|S E A R C H D V D B e a v e r|
I, Daniel Blake [Blu-ray]
(Ken Loach, 2016)
Review by Gary Tooze
Theatrical: Sixteen Films
Video: Criterion Collection Spine #906
Region: 'A' (as verified by the Oppo Blu-ray player)
Disc Size: 49,292,098,226 bytes
Feature Size: 28,132,442,112 bytes
Video Bitrate: 32.04 Mbps
Case: Transparent Blu-ray case
Release date: January 16th, 2017
Aspect ratio: 1.85:1
Resolution: 1080p / 23.976 fps
Video codec: MPEG-4 AVC Video
DTS-HD Master Audio English 3148 kbps 5.1 / 48 kHz / 3148 kbps / 24-bit (DTS Core: 5.1 / 48 kHz / 1509 kbps / 24-bit)
Dolby Digital Audio English 192 kbps 2.0 / 48 kHz / 192 kbps
English (SDH), none
• Audio commentary from 2016 featuring Loach and screenwriter Paul Laverty
• How to Make a Ken Loach Film, a 2016 documentary on the production of I, Daniel Blake (38:07)
• Versus: The Life and Films of Ken Loach, a 2016 documentary directed by Louise Osmond (1:33:45)
• Deleted scenes (0:53, 0:25, 0:28, 1:23, 1:02, 0:33, 0:28, 0:38, 1:45)
• Trailer (2:19)
• PLUS: An essay by critic Girish Shambus
Description: An urgent response to the political realities of contemporary Britain, this bracing drama from celebrated filmmaker Ken Loach takes a hard look at bureaucratic injustice and ineptitude through the eyes of an unassuming working-class hero. After a heart attack leaves him unable to hold a job, the widowed carpenter Daniel Blake (Dave Johns) begins a long, lonely journey through the Kafkaesque labyrinth of the local welfare state. Along the way, he strikes up a friendship with a single mother (Hayley Squires) and her two children, at the mercy of the same system after being evicted from their home. Imbued with gentle humor and quiet rage and conceived for maximum real-world impact, the Palme d’Or–winning I, Daniel Blake is a testament to Loach’s tireless commitment to a cinema of social engagement.
There’s certainly a hefty political agenda woven into the script by Paul
Laverty. Issues relating to council housing and the astronomical cost of
southern property are brought to the forefront when Katie explains to
Daniel that there was nothing for “her kind” in London. There are also
references to zero-hour contracts as well as a hard look at the morality
of prostitution. But that’s part of the charm of I, Daniel Blake – it
manages to be a touchingly funny film about contemporary issues without
coming across as political propaganda.
The labyrinthine nightmare of the system seemed even more painful when I
revisited the film this week: a system in which the claimants are told
their fate will be settled by the horribly titled “Decision Maker”: the
modern-day beadle. It is a system that is almost deliberately planned to
create just those desperate, futile shouting matches in the benefits
office that lead to “sanctions” and punishments. When Daniel fails the
initial test by just a few arbitrarily conceived points, you find
yourself thinking, ‘If only he wasn’t so honest, if only he had the wit
to trick the system, just a little bit.’ But in so doing, he would
become precisely that kind of TV stock figure, that Shameless or
Benefits Street cheat whose presence in black comedy and reactionary
political gossip justified the whole setup to begin with.
Image : NOTE: The below Blu-ray captures were taken directly from the Blu-ray disc.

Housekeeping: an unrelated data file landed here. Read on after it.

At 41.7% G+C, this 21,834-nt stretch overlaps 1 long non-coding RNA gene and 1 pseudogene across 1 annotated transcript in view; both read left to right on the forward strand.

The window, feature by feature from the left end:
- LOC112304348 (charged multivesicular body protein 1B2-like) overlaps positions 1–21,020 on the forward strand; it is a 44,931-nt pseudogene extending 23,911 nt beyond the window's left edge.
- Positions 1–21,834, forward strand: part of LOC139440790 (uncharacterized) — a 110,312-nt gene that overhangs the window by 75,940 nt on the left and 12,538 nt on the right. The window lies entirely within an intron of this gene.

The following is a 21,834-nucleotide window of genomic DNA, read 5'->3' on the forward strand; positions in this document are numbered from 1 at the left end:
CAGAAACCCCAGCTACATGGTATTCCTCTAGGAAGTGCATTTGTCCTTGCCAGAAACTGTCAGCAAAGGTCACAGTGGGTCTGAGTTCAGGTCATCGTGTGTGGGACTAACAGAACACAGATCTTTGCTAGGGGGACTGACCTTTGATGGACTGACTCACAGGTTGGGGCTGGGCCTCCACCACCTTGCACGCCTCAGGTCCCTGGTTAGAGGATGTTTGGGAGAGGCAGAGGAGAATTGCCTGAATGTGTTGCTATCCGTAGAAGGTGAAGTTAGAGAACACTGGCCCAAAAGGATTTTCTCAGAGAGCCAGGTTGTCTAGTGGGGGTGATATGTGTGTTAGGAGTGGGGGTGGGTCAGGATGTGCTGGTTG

I, Daniel Blake looks excellent on Blu-ray from Criterion and is cited as a "2K digital transfer, supervised by director Ken Loach". It's a recent film and there are no weaknesses with the dual-layered transfer supported with a very high bitrate. There is some depth, decent sharpness and looks film-like shot with the Arricam is a 35 mm camera. The Blu-ray 1080P presentation is consistent, has natural softness, and looks like a very strong replication of the original production. There are no flaws to address.
CLICK EACH BLU-RAY CAPTURE TO SEE ALL IMAGES IN FULL 1920X1080 RESOLUTION
Criterion use a DTS-HD Master 5.1 surround track at 3148 kbps (24-bit). There is little need for separation - in a few street sequences - and it is mostly a dialogue-driven film. The score is by George Fenton (China Moon, The Crucible, The Fisher King, Planet Earth, Life) and supports the film gently. The Newcastle accents are extremely heavy and most North Americans may wish to utilize the optional English subtitles (see sample above) and my Oppo has identified it as being a region 'A' disc.
There is an audio commentary from 2016 featuring Loach and screenwriter Paul Laverty from the Entertainment One UK Blu-ray from earlier this year. It exposes the evolution of the story and impetus behind the film as well as production details, the performers and much more including identifying some flaws and, of course, bashing the system and government. Versus: The Life and Films of Ken Loach, a 2016 documentary, directed by Louise Osmond, on the life and times of Ken Loach. His politics in British TV and Cinema and the chaos he has caused the establishment for 50 years. It has Loach and many others giving input from Jim Allen, Lesley Ashton, Gabriel Byrne, Dave Johns etc. and it runs over 1.5 hours. How to Make a Ken Loach Film, is a 38-minute, 2016 documentary on the production of I, Daniel Blake with behind-the-scenes shots. There are 9 short deleted scenes - mostly extension of the film's themes, plus a trailer. The package has a liner notes booklet with an essay by critic Girish Shambus.
December 12th, 2017